When Presidential Candidates Have to Please Priests

Brazil's third election debate was hosted by the Brazilian Conference of Bishops, showing just how much influence religion can have on politics even when "church" and "state" are separate.

Brazil's current president, Dilma Rousseff, takes a "selfie" with a supporter after the country's third presidential debate inside the Basilica of the National Shrine of Our Lady of Aparecida on September 16, 2014. (Paulo Whitaker/Reuters)

On Tuesday night, the eight candidates for the Brazilian presidency faced off in a 190,000-square-foot basilica for the third debate in the lead-up to the country's October 5 election.

But the venue wasn't the most remarkable thing about the evening: It was hosted by the Catholic Bishops' Conference of Brazil, which represents all bishops who live in the country. Priests got to ask the first round of questions on topics like health, political corruption, and the economy, which was followed by questions from Catholic journalists. This was the second time the organization has hosted a presidential debate; the first was in 2010.

The only time God shows up in Brazil's current Constitution is in the preamble: "We, the representatives of the Brazilian People ... promulgate, under the protection of God, this Constitution of the Federative Republic of Brazil." But though the government has been secular since 1891, the Roman Catholic Church has long been influential in the country's culture and politics: Until the early 1990s, more than 80 percent of the population identified as Catholic.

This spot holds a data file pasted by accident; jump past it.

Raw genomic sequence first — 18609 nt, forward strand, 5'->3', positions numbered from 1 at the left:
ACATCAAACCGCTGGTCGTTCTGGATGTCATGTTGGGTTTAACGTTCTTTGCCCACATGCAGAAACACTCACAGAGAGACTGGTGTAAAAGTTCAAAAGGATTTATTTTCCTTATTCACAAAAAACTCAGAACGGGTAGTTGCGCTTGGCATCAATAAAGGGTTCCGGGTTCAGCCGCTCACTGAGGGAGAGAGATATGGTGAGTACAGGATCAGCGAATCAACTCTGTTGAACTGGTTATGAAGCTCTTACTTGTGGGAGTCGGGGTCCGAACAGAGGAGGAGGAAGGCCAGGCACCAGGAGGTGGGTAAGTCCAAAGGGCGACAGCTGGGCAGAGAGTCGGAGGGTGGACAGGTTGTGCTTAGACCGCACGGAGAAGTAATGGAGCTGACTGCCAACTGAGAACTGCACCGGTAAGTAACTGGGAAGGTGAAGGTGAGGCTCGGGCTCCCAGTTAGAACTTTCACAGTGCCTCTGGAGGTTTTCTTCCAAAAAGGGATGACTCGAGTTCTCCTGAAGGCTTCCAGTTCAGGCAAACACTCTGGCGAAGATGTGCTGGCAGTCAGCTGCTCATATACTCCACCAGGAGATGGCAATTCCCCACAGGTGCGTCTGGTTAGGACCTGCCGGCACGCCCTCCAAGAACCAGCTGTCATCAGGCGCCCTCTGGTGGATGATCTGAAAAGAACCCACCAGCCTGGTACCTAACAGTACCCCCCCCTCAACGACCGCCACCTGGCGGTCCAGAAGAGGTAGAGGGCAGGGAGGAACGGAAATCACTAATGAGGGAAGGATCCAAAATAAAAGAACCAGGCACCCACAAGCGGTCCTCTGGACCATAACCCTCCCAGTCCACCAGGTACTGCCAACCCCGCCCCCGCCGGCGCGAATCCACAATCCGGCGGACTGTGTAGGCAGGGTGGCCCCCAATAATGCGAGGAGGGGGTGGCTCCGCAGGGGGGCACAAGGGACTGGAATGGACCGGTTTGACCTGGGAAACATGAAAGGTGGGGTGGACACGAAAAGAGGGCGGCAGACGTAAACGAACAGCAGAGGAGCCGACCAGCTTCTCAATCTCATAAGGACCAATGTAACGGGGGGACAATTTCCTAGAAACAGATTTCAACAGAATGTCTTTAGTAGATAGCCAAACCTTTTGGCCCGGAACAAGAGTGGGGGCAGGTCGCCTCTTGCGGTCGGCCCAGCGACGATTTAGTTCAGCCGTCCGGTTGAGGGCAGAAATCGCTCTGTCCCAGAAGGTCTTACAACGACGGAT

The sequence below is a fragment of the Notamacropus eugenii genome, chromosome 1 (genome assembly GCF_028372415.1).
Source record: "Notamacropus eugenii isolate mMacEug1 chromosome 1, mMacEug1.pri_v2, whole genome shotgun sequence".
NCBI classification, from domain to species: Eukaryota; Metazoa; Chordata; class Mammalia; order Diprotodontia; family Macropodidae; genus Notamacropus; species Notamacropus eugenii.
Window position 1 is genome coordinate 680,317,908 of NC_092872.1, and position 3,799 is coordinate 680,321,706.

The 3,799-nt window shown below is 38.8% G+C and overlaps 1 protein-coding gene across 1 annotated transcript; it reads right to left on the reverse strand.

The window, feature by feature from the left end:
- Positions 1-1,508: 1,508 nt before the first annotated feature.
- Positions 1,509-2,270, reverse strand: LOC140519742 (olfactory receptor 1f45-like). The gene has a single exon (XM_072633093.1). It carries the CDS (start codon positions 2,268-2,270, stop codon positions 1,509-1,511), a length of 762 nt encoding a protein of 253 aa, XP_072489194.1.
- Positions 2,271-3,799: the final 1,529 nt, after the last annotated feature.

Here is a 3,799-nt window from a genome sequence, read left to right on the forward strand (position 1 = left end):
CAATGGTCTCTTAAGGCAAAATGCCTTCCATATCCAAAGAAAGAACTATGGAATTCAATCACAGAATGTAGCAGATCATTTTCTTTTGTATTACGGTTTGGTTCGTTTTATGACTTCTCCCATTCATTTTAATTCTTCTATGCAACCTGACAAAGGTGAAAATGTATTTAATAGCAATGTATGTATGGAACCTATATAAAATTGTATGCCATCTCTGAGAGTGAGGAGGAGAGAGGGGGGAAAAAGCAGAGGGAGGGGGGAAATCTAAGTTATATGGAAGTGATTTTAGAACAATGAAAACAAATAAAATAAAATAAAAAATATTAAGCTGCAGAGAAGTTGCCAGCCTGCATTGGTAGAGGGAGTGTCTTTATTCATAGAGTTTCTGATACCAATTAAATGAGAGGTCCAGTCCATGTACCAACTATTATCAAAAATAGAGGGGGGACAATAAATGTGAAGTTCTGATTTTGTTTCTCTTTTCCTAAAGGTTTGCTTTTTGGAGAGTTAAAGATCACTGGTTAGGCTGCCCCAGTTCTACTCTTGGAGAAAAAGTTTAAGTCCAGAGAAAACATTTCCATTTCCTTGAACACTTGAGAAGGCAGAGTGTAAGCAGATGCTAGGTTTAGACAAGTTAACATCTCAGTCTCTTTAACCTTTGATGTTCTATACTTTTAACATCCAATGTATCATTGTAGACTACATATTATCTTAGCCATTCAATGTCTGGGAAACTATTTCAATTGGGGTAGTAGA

In recent years, though, that has changed dramatically. As of 2010, only 65 percent of Brazilians identified as Catholic; the number of Protestants, and particularly evangelicals, has grown sharply in the last two decades. According to Pew, this is largely due to conversions, not birth rates and death rates. Protestantism has grown most among younger generations, especially those who live in cities.

And this may influence Brazil's upcoming election. Dilma Rousseff, the current president and a lapsed Catholic, is facing an unexpectedly strong challenge from Marina Silva, an evangelical convert who represents the Brazilian Socialist Party. Silva has tried to use her religious identity to appeal to Brazil's fast-growing Protestant population, a strategy which might have motivated her to retract her support for gay marriage. She changed her official position on same-sex unions in late August when she became the Party's presidential candidate following a plane crash that killed her running mate and the Party's original nominee, Eduardo Campos.

In other news, there was apparently a bloody scuffle between reporters and the politicians' security guards outside the basilica before the debate. The fight doesn't appear to have had anything to do with God.